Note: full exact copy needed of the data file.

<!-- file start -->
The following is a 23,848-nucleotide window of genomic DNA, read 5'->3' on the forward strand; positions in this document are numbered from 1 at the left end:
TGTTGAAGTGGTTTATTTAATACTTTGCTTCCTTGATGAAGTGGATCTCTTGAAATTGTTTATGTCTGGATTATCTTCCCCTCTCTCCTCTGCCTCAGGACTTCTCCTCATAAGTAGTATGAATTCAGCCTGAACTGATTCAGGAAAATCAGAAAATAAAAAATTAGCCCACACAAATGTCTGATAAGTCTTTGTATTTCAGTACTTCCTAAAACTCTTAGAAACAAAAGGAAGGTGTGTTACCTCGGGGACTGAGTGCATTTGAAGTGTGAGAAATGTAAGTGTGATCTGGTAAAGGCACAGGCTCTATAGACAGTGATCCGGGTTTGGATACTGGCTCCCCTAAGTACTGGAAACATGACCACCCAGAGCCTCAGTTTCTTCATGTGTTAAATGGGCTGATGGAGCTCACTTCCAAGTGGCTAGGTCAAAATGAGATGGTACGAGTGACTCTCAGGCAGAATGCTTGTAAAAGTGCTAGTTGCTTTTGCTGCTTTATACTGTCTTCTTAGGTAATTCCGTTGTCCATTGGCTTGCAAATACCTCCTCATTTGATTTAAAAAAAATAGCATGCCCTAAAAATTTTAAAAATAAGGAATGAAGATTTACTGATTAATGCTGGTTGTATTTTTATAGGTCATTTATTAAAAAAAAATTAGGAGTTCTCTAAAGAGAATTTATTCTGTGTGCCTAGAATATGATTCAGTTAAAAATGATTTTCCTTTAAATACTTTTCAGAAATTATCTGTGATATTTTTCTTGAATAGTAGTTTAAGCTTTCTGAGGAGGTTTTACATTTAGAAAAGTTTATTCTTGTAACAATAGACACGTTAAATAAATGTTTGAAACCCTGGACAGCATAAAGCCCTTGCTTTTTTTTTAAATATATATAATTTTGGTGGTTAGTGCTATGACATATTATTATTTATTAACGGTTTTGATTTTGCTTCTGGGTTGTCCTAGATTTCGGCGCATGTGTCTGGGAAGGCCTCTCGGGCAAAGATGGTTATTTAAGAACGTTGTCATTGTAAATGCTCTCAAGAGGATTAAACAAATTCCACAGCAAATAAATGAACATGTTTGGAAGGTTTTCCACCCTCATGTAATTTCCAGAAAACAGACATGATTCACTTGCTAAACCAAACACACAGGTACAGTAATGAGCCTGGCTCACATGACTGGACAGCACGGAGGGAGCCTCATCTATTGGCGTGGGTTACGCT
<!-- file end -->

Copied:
The following is a 23,848-nucleotide window of genomic DNA, read 5'->3' on the forward strand; positions in this document are numbered from 1 at the left end:
TGTTGAAGTGGTTTATTTAATACTTTGCTTCCTTGATGAAGTGGATCTCTTGAAATTGTTTATGTCTGGATTATCTTCCCCTCTCTCCTCTGCCTCAGGACTTCTCCTCATAAGTAGTATGAATTCAGCCTGAACTGATTCAGGAAAATCAGAAAATAAAAAATTAGCCCACACAAATGTCTGATAAGTCTTTGTATTTCAGTACTTCCTAAAACTCTTAGAAACAAAAGGAAGGTGTGTTACCTCGGGGACTGAGTGCATTTGAAGTGTGAGAAATGTAAGTGTGATCTGGTAAAGGCACAGGCTCTATAGACAGTGATCCGGGTTTGGATACTGGCTCCCCTAAGTACTGGAAACATGACCACCCAGAGCCTCAGTTTCTTCATGTGTTAAATGGGCTGATGGAGCTCACTTCCAAGTGGCTAGGTCAAAATGAGATGGTACGAGTGACTCTCAGGCAGAATGCTTGTAAAAGTGCTAGTTGCTTTTGCTGCTTTATACTGTCTTCTTAGGTAATTCCGTTGTCCATTGGCTTGCAAATACCTCCTCATTTGATTTAAAAAAAATAGCATGCCCTAAAAATTTTAAAAATAAGGAATGAAGATTTACTGATTAATGCTGGTTGTATTTTTATAGGTCATTTATTAAAAAAAAATTAGGAGTTCTCTAAAGAGAATTTATTCTGTGTGCCTAGAATATGATTCAGTTAAAAATGATTTTCCTTTAAATACTTTTCAGAAATTATCTGTGATATTTTTCTTGAATAGTAGTTTAAGCTTTCTGAGGAGGTTTTACATTTAGAAAAGTTTATTCTTGTAACAATAGACACGTTAAATAAATGTTTGAAACCCTGGACAGCATAAAGCCCTTGCTTTTTTTTTAAATATATATAATTTTGGTGGTTAGTGCTATGACATATTATTATTTATTAACGGTTTTGATTTTGCTTCTGGGTTGTCCTAGATTTCGGCGCATGTGTCTGGGAAGGCCTCTCGGGCAAAGATGGTTATTTAAGAACGTTGTCATTGTAAATGCTCTCAAGAGGATTAAACAAATTCCACAGCAAATAAATGAACATGTTTGGAAGGTTTTCCACCCTCATGTAATTTCCAGAAAACAGACATGATTCACTTGCTAAACCAAACACACAGGTACAGTAATGAGCCTGGCTCACATGACTGGACAGCACGGAGGGAGCCTCATCTATTGGCGTGGGTTACGCT